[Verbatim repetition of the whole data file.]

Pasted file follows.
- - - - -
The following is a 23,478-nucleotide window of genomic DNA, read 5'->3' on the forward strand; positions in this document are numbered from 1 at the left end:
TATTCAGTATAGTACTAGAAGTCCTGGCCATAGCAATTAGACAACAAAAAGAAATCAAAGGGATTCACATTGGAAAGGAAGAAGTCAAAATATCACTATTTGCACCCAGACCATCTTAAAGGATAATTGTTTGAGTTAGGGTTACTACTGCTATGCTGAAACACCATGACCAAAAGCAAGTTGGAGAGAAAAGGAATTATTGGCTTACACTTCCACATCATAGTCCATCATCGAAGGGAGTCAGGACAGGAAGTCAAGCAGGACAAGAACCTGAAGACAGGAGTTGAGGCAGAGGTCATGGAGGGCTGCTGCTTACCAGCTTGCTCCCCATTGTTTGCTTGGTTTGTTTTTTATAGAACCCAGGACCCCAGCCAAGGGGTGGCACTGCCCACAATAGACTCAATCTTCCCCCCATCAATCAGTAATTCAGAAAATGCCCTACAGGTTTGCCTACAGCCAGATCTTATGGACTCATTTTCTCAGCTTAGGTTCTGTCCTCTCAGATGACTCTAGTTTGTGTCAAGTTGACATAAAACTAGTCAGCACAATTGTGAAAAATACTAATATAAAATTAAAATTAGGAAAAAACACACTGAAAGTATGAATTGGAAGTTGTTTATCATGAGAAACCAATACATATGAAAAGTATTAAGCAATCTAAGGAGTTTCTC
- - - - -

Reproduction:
The following is a 23,478-nucleotide window of genomic DNA, read 5'->3' on the forward strand; positions in this document are numbered from 1 at the left end:
TATTCAGTATAGTACTAGAAGTCCTGGCCATAGCAATTAGACAACAAAAAGAAATCAAAGGGATTCACATTGGAAAGGAAGAAGTCAAAATATCACTATTTGCACCCAGACCATCTTAAAGGATAATTGTTTGAGTTAGGGTTACTACTGCTATGCTGAAACACCATGACCAAAAGCAAGTTGGAGAGAAAAGGAATTATTGGCTTACACTTCCACATCATAGTCCATCATCGAAGGGAGTCAGGACAGGAAGTCAAGCAGGACAAGAACCTGAAGACAGGAGTTGAGGCAGAGGTCATGGAGGGCTGCTGCTTACCAGCTTGCTCCCCATTGTTTGCTTGGTTTGTTTTTTATAGAACCCAGGACCCCAGCCAAGGGGTGGCACTGCCCACAATAGACTCAATCTTCCCCCCATCAATCAGTAATTCAGAAAATGCCCTACAGGTTTGCCTACAGCCAGATCTTATGGACTCATTTTCTCAGCTTAGGTTCTGTCCTCTCAGATGACTCTAGTTTGTGTCAAGTTGACATAAAACTAGTCAGCACAATTGTGAAAAATACTAATATAAAATTAAAATTAGGAAAAAACACACTGAAAGTATGAATTGGAAGTTGTTTATCATGAGAAACCAATACATATGAAAAGTATTAAGCAATCTAAGGAGTTTCTC